Is This the End of Rafa?

Published on 14-Jun-2016 by CJ
Tennis / Tennis Daily Opinion

Better days.

An athlete’s prime is defined by his/her best years.

Some sports, such as baseball or golf, allow them to have a decade-plus in their prime.

Tennis, however, is not such a sport.

Though the sport doesn't involve back breaking blows or immense power, the speed and precision required to play it puts a heavy strain on older athletes

Well, unless you’re Roger Federer.

This is not the case for the man most often spoken in the same vein of Federer: Rafael Nadal.

Rafa, who turned 30 this month, has not has enjoyed the same end of a prime career as Federer. Whereas the Swiss master has played in three Grand Slam finals as well as an additional three semi-finals since 2014, Rafa has only played in one final and another semi-final.

Still, Nadal does have a Grand Slam win in that period, which he captured at the 2014 French Open.

However, since capturing his ninth French Open and 14th Grand Slam title, Nadal has struggled to advance in major tournaments.

His 2014 ended with a knockout in Wimbledon's fourth round by a then-teenage Nick Kyrgios and a later wrist injury, which forced him to pull out of the US Open.

2015 was the first time in three years Rafa was able to compete in all four Slam events; besides missing the 2014 US Open, he missed the 2012 Olympics and US Open due to a knee injury and the 2013 Australian Open with a stomach virus, which may or may not have been a screen to avoid questions about his knee tendonitis.

Nadal did have some success in the first two Slams of 2015, reaching back-to-back quarterfinals,al though he failed to defend his five-year reign as French Open champ. But the remaining two Slams were not as kind.

In Wimbledon's second round, Nadal was defeated No 102 Dustin Brown. Dude’s US Open didn’t fare much better, as he blew a two-set lead in the third round against Fabio Fognini.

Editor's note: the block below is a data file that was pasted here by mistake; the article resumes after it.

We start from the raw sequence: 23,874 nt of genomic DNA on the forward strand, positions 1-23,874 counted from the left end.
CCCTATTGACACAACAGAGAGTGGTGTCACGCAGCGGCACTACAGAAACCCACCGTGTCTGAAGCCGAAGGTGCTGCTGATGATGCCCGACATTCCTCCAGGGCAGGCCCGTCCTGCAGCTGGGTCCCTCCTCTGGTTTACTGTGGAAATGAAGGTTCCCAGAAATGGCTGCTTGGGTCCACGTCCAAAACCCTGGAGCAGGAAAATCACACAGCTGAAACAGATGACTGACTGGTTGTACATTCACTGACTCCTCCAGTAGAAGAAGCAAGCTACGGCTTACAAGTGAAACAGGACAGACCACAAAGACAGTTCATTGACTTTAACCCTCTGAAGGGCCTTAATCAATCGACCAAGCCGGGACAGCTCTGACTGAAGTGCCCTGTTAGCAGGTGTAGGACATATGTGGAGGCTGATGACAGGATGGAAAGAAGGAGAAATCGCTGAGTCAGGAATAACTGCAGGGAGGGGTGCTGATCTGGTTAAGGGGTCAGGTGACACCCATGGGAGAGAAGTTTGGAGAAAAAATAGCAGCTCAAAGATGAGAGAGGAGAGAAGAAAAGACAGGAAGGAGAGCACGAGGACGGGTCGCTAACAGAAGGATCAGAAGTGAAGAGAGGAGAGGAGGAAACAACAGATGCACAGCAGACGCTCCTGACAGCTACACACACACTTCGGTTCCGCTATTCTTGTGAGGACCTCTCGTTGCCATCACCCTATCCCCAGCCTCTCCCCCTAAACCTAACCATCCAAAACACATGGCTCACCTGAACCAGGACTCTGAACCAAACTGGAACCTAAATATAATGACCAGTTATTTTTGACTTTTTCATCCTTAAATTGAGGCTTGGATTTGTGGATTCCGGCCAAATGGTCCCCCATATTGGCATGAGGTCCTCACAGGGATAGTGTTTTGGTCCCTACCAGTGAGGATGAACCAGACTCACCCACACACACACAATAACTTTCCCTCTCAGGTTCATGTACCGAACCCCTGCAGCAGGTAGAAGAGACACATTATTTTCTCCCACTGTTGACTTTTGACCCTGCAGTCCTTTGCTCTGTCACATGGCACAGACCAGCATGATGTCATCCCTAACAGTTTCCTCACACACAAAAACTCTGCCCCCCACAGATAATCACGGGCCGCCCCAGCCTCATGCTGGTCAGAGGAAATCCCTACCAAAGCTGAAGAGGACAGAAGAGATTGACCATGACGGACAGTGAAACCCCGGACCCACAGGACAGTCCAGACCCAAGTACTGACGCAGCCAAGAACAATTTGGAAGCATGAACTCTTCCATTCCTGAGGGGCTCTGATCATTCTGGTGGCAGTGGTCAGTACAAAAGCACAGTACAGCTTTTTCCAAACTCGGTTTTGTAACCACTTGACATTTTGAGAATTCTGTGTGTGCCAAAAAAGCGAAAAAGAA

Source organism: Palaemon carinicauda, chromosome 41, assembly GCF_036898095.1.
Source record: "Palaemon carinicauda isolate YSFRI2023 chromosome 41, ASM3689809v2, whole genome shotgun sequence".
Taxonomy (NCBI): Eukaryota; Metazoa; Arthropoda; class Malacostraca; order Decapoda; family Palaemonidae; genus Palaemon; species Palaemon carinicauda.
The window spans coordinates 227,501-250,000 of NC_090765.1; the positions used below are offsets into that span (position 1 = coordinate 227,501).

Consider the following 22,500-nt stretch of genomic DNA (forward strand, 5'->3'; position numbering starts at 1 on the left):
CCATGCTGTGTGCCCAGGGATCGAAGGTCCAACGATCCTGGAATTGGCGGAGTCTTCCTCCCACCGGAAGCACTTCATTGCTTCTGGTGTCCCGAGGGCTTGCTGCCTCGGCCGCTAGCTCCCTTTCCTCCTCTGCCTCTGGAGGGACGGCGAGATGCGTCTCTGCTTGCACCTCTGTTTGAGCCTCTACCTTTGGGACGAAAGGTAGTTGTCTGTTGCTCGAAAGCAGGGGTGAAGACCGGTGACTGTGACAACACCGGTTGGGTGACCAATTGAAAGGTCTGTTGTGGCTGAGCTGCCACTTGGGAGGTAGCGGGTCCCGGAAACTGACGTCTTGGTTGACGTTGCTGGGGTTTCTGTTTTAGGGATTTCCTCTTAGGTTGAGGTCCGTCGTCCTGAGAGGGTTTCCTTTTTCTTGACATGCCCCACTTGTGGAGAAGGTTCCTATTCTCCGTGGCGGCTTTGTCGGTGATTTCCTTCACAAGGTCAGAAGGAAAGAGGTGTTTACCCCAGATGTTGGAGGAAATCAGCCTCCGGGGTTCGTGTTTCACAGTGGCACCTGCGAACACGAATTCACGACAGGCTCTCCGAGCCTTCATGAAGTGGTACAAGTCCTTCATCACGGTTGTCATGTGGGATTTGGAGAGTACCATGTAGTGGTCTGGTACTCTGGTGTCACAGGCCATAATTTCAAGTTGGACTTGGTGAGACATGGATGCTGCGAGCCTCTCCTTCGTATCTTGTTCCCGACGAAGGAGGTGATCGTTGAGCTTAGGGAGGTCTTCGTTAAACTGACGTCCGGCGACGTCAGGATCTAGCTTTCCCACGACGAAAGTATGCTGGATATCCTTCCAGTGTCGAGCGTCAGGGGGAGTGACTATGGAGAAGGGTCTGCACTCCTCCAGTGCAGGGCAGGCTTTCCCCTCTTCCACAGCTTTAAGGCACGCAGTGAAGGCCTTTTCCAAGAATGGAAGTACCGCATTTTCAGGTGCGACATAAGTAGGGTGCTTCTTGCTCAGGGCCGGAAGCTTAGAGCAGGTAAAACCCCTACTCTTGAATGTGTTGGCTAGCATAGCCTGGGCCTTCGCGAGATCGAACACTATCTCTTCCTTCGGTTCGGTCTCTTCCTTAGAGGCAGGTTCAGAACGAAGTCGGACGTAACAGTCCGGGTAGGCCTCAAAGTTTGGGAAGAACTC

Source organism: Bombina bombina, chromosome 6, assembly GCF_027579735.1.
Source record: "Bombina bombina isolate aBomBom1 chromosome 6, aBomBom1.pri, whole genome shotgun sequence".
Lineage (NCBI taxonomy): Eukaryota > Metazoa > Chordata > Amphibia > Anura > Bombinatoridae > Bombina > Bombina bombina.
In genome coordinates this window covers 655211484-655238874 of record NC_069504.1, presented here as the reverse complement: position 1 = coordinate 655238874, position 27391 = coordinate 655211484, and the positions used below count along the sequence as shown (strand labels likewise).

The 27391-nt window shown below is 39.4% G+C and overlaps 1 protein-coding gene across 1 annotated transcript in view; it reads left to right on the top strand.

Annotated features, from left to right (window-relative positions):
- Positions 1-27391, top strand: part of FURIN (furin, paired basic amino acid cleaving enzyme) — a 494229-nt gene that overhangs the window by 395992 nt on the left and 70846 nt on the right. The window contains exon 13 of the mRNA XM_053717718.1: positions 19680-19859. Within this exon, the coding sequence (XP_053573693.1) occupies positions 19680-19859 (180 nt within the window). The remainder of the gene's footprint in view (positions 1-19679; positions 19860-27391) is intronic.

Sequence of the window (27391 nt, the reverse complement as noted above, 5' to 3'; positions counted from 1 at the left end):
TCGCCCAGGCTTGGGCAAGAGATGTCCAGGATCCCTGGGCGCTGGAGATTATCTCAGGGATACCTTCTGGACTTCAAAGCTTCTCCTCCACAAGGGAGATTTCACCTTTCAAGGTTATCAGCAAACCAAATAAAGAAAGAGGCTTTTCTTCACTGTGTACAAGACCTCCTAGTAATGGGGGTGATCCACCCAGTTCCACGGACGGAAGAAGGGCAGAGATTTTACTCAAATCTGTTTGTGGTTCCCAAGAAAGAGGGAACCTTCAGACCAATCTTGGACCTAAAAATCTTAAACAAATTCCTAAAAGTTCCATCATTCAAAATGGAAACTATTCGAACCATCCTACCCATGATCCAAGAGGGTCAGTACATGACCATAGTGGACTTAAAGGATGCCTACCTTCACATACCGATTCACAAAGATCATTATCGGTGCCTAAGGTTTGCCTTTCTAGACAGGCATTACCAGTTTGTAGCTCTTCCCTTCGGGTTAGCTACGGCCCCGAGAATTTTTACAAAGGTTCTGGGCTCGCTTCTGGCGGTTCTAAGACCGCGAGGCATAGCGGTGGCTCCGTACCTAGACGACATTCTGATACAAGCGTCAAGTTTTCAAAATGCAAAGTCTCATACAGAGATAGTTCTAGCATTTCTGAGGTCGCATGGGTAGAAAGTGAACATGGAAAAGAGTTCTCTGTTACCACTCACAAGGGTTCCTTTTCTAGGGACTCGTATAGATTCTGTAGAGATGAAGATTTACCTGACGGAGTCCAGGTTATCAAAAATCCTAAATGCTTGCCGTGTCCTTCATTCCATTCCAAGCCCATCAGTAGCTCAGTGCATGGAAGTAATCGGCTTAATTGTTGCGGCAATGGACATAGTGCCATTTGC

These defeats marked the first time since 2005 that Rafa failed to advance past the numbered rounds in back-to-back Grand Slams.

2016 started with a small uptick for Nadal, winning the Mubadala World Tennis Championship in two sets against Milos Raonic, countered by a defeat to Novak Djokovic in the Qatar Open final.

This early season tournament success seemed to signal that Nadal wasn't done yet.

However, his Austrian Open campaign proved how far Nadal has fallen. For only the second time in his entire career, Rafa was eliminated in the first round in five sets by Fernando Verdasco, who hit 90 winners to Nadal’s 37.    

Nadal has since been plagued by another wrist injury, which forced him to pull out of the French Open’s fourth round.

Dude’s wrist is still not right, as he recently announced via Facebook that he'll not be playing at Wimbledon. He's yet to announce what his status is for August’s Olympic Games, though he's been announced as Spain’s flag-bearer.

Don’t get me wrong. Nadal's still an elite tennis player. I mean, he is still No 4 overall in the world.

But his long history of injuries, be they on his back, knees, or wrists, shows how his body is deteriorating.

Plus, there seems to be no stopping the steam train that is Novak Djokovic.  

Nadal can shore up his legacy by winning a few tournaments in the next few years, but it seems that Federer’s record 17 Grand Slam titles are out of his reach.

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